TIMOTHY S. HARRIS, Prime Minister of Saint Kitts and Nevis, said the well-being of small island developing States was threatened by acts of nature, such as devastating floods, sea-level rise, persistent drought, and coastal erosion, which had the capacity to undermine their economic growth and threaten food security. Underscoring the unsettling challenge to their vital tourism industry and the devastating loss of entire coastal communities, he called on the world community to do more to help those States adapt and to also consider disaster response, recovery, and insurance for those efforts.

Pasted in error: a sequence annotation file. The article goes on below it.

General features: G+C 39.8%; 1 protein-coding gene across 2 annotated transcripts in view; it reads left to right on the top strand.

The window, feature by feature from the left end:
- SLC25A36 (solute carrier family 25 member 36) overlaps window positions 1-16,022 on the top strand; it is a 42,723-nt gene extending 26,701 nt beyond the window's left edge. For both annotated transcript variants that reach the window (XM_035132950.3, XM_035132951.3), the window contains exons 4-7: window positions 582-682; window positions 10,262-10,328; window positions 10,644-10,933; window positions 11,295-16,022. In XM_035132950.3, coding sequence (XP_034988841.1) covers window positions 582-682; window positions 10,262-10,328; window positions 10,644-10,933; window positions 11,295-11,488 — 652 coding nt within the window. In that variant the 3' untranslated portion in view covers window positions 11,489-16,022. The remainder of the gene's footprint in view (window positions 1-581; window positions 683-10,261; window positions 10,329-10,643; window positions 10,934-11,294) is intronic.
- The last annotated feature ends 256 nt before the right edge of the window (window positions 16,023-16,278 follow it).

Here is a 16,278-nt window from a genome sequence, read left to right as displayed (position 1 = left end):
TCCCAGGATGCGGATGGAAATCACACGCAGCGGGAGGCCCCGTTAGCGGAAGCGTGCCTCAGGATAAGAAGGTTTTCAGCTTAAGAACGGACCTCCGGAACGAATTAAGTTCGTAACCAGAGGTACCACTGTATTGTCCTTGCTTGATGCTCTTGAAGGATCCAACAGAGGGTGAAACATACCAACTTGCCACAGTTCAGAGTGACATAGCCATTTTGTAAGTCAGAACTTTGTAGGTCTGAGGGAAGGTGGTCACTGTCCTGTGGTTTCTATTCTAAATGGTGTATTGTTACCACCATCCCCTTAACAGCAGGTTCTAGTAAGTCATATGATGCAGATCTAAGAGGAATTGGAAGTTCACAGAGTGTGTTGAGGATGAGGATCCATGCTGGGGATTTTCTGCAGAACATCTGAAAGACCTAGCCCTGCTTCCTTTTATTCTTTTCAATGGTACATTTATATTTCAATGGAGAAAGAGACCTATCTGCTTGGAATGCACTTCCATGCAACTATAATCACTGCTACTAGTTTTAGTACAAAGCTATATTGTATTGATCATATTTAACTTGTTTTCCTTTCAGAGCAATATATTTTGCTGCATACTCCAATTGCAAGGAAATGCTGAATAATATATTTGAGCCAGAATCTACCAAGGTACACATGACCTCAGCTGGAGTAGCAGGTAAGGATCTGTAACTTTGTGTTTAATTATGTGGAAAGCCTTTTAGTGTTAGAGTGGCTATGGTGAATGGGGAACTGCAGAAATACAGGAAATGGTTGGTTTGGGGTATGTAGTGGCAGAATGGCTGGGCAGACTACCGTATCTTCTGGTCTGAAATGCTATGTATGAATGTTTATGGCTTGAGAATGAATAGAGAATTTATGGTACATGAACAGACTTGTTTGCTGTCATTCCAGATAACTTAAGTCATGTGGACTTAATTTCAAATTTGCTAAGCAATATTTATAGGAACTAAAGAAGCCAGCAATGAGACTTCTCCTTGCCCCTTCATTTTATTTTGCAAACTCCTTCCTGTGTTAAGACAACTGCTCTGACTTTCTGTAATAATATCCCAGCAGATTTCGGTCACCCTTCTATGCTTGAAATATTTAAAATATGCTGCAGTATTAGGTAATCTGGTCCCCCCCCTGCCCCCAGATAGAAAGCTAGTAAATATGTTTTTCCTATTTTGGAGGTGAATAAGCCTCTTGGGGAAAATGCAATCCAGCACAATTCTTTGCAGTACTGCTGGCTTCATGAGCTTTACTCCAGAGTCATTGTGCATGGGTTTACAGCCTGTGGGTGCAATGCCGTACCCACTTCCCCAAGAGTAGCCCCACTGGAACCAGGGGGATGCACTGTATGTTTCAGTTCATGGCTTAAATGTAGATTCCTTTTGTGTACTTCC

Noting the importance of access to global funding mechanisms, he said that for too long, small island developing States had been “hamstrung” by complex application procedures. In that regard, he welcomed the Green Climate Fund board’s recent decision to aim for a floor of 50 per cent of the adaptation allocation for particularly vulnerable countries. On renewable energy development, he said his country had emerged as a leader in the Caribbean. By 2016, it would add waste to energy, and by 2018 would add geothermal energy on the island of Nevis. It was also working diligently to reduce its dependence on fossil fuels and reduce its carbon footprint. He also noted efforts made by his country to combat crime and violence, non-communicable diseases, and AIDS, and called for a stronger global response to these. His country had benefited from partnerships with the “Republic of China (Taiwan)”, as well as from its PetroCaribe agreement with Venezuela
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